1 Chronicles 11:1-12:18 Holman Christian Standard Bible (HCSB)
David’s Anointing as King
11 All Israel came together to David at Hebron and said, “Here we are, your own flesh and blood.[a] 2 Even when Saul was king, you led us out to battle and brought us back. The Lord your God also said to you, ‘You will shepherd My people Israel and be ruler over My people Israel.’”
3 So all the elders of Israel came to the king at Hebron. David made a covenant with them at Hebron in the Lord’s presence, and they anointed David king over Israel, in keeping with the Lord’s word through Samuel.
David’s Capture of Jerusalem
4 David and all Israel marched to Jerusalem (that is, Jebus); the Jebusites who inhabited the land were there. 5 The inhabitants of Jebus said to David, “You will never get in here.” Yet David did capture the stronghold of Zion, that is, the city of David.
6 David said, “Whoever is the first to kill a Jebusite will become chief commander.” Joab son of Zeruiah went up first, so he became the chief.
7 Then David took up residence in the stronghold; therefore, it was called the city of David. 8 He built up the city all the way around, from the supporting terraces to the surrounding parts, and Joab restored the rest of the city. 9 David steadily grew more powerful, and the Lord of Hosts was with him.
Exploits of David’s Warriors
10 The following were the chiefs of David’s warriors who, together with all Israel, strongly supported him in his reign to make him king according to the Lord’s word about Israel. 11 This is the list of David’s warriors:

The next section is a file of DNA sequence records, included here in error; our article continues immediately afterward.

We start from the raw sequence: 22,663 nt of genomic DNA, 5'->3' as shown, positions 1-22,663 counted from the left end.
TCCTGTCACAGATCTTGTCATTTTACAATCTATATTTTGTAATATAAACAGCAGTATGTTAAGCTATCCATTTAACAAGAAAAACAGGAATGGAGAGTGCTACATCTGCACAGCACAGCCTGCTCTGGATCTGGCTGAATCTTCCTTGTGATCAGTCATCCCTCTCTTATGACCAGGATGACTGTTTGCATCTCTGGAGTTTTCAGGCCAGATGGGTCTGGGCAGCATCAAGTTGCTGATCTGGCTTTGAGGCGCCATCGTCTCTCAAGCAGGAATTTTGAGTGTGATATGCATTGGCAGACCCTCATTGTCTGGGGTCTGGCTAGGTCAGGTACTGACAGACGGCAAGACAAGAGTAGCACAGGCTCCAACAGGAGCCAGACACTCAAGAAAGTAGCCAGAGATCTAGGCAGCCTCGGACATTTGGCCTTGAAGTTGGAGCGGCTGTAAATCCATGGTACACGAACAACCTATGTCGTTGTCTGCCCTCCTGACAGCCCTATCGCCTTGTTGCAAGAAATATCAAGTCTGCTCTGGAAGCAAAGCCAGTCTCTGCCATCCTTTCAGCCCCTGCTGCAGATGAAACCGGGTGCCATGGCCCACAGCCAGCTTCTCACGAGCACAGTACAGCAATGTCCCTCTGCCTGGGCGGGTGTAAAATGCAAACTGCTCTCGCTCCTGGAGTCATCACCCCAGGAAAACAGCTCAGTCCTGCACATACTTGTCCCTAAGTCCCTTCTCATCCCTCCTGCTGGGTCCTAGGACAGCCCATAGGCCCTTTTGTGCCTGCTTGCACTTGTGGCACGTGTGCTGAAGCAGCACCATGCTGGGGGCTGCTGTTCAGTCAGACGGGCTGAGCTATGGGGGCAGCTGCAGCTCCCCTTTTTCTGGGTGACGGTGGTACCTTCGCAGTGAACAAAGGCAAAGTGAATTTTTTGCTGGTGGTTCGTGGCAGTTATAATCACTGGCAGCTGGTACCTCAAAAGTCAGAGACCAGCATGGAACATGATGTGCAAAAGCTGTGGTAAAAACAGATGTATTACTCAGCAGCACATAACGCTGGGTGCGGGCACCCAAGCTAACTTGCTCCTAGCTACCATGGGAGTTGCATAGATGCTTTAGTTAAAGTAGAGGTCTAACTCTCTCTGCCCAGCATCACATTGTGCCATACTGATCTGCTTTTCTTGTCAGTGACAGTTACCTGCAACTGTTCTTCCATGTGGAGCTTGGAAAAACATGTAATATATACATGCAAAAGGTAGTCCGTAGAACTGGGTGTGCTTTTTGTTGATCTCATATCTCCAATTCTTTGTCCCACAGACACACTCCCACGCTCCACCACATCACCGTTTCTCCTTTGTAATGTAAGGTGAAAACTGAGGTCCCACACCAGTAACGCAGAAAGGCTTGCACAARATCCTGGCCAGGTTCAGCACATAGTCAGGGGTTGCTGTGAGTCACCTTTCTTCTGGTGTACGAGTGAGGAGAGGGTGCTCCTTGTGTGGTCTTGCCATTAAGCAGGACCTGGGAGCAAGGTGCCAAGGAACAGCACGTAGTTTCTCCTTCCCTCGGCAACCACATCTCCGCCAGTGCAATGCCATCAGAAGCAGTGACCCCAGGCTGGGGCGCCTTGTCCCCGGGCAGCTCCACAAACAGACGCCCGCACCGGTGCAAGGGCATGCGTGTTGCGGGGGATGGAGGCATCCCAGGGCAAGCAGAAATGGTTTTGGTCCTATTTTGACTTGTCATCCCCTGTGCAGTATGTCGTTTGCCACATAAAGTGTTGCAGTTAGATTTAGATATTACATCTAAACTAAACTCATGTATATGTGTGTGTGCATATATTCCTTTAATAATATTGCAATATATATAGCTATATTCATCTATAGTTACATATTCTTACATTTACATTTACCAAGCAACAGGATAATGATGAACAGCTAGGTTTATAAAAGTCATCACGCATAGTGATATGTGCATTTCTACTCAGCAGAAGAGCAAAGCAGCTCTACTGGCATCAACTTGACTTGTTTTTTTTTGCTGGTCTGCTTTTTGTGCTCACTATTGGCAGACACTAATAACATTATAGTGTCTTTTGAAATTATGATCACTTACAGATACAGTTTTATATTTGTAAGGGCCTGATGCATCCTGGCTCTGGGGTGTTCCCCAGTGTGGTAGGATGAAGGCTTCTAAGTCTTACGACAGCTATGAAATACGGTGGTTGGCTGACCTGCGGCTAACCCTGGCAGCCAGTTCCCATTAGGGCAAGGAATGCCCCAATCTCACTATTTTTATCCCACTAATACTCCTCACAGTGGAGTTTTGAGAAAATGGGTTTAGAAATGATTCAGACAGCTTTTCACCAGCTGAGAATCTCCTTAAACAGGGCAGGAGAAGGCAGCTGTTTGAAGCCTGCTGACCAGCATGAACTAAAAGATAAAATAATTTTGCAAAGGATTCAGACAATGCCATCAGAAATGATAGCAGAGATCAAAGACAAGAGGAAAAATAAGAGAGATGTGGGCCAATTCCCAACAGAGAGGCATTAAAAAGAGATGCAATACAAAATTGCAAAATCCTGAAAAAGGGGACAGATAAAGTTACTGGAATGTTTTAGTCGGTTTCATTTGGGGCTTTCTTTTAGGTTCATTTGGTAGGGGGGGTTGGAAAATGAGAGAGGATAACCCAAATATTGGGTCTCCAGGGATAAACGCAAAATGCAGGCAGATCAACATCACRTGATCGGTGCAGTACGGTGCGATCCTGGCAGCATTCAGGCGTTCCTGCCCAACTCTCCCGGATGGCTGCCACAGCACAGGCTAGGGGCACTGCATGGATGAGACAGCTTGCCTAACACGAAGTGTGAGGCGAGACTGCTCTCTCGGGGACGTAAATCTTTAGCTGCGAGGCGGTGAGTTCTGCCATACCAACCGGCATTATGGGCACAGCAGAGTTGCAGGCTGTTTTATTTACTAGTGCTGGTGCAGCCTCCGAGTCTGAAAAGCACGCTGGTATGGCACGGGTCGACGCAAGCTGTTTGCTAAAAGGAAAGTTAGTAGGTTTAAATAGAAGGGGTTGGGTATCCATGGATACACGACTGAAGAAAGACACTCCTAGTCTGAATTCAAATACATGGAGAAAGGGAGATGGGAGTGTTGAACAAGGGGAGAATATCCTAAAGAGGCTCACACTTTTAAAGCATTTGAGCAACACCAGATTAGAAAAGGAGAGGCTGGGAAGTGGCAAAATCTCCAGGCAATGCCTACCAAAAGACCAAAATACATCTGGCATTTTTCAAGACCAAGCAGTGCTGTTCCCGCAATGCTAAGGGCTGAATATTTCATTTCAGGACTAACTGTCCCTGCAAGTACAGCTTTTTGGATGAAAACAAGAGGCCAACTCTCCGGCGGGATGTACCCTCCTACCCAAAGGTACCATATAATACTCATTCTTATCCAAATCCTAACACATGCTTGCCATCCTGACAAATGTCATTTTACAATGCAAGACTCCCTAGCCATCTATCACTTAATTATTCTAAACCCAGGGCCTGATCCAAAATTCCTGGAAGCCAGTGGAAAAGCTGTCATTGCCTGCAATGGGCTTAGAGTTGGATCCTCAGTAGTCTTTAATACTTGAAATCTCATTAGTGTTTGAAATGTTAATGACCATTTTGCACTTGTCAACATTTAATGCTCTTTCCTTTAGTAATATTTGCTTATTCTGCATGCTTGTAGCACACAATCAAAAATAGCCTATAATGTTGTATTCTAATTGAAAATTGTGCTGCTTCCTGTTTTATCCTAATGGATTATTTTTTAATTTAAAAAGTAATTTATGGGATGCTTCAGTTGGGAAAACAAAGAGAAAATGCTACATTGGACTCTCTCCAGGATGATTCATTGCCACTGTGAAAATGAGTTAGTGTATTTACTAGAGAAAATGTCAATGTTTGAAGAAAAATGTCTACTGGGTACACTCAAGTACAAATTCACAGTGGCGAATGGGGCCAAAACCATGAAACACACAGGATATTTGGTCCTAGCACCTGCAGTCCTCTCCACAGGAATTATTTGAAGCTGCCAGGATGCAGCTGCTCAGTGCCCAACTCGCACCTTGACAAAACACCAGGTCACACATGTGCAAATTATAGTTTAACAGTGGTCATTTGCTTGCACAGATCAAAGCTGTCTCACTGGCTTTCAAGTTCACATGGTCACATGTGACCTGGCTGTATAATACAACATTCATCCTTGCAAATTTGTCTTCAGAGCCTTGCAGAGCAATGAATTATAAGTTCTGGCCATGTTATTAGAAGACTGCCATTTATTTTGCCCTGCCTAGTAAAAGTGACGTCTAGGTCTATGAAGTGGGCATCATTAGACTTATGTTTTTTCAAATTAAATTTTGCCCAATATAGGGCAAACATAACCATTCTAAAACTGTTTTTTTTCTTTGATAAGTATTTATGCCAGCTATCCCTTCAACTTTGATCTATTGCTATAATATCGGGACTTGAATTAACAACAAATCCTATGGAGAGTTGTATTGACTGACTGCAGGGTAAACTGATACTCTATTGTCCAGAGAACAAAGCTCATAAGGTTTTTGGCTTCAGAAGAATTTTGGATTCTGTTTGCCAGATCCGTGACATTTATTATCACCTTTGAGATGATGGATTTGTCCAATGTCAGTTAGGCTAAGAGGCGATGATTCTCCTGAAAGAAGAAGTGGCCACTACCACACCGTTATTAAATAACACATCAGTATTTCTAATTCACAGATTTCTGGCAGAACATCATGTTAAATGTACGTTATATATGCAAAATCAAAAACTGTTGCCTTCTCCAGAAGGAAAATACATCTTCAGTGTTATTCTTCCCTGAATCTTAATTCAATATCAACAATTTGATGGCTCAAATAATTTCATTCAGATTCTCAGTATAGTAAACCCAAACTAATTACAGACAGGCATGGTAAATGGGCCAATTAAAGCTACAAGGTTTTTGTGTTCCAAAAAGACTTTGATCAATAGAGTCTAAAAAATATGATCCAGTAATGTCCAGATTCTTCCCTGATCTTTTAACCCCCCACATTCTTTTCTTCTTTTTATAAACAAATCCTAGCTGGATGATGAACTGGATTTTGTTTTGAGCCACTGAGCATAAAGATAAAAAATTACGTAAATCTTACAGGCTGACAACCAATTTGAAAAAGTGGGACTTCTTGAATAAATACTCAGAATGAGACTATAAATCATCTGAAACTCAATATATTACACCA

Jashobeam son of Hachmoni was chief of the Thirty;[b] he wielded his spear against 300 and killed them at one time.
12 After him, Eleazar son of Dodo the Ahohite was one of the three warriors. 13 He was with David at Pas-dammim when the Philistines had gathered there for battle. There was a portion of a field full of barley, where the troops had fled from the Philistines. 14 But Eleazar and David[c] took their stand in the middle of the field and defended it. They killed the Philistines, and the Lord gave them a great victory.
15 Three of the 30 chief men went down to David, to the rock at the cave of Adullam, while the Philistine army was encamped in the Valley of Rephaim. 16 At that time David was in the stronghold, and a Philistine garrison was at Bethlehem. 17 David was extremely thirsty[d] and said, “If only someone would bring me water to drink from the well at the city gate of Bethlehem!” 18 So the Three broke through the Philistine camp and drew water from the well at the gate of Bethlehem. They brought it back to David, but he refused to drink it. Instead, he poured it out to the Lord. 19 David said, “I would never do such a thing in the presence of God! How can I drink the blood of these men who risked their lives?” For they brought it at the risk of their lives. So he would not drink it. Such were the exploits of the three warriors.
20 Abishai, Joab’s brother, was the leader of the Three.[e] He raised his spear against 300 men and killed them, gaining a reputation among the Three. 21 He was more honored than the Three and became their commander even though he did not become one of the Three.